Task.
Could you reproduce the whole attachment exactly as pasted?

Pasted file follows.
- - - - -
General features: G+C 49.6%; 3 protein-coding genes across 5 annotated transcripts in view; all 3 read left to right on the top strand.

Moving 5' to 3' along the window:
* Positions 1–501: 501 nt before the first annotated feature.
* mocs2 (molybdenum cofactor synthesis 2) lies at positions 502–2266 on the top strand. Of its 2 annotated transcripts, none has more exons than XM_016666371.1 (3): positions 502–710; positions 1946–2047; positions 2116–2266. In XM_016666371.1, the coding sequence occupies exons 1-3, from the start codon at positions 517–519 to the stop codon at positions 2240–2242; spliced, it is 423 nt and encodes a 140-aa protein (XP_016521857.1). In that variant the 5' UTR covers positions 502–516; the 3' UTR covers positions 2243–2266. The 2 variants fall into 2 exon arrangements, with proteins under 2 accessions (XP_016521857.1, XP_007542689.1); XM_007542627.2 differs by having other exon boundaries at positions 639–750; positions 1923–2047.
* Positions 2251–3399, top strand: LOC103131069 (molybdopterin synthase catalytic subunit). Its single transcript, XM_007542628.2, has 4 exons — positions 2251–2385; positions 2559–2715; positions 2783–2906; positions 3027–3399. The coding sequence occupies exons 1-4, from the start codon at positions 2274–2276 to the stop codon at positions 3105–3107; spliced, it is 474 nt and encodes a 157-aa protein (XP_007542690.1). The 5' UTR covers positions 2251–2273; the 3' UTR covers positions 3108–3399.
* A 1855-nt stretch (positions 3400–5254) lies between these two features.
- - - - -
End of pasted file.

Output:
General features: G+C 49.6%; 3 protein-coding genes across 5 annotated transcripts in view; all 3 read left to right on the top strand.

Moving 5' to 3' along the window:
* Positions 1–501: 501 nt before the first annotated feature.
* mocs2 (molybdenum cofactor synthesis 2) lies at positions 502–2266 on the top strand. Of its 2 annotated transcripts, none has more exons than XM_016666371.1 (3): positions 502–710; positions 1946–2047; positions 2116–2266. In XM_016666371.1, the coding sequence occupies exons 1-3, from the start codon at positions 517–519 to the stop codon at positions 2240–2242; spliced, it is 423 nt and encodes a 140-aa protein (XP_016521857.1). In that variant the 5' UTR covers positions 502–516; the 3' UTR covers positions 2243–2266. The 2 variants fall into 2 exon arrangements, with proteins under 2 accessions (XP_016521857.1, XP_007542689.1); XM_007542627.2 differs by having other exon boundaries at positions 639–750; positions 1923–2047.
* Positions 2251–3399, top strand: LOC103131069 (molybdopterin synthase catalytic subunit). Its single transcript, XM_007542628.2, has 4 exons — positions 2251–2385; positions 2559–2715; positions 2783–2906; positions 3027–3399. The coding sequence occupies exons 1-4, from the start codon at positions 2274–2276 to the stop codon at positions 3105–3107; spliced, it is 474 nt and encodes a 157-aa protein (XP_007542690.1). The 5' UTR covers positions 2251–2273; the 3' UTR covers positions 3108–3399.
* A 1855-nt stretch (positions 3400–5254) lies between these two features.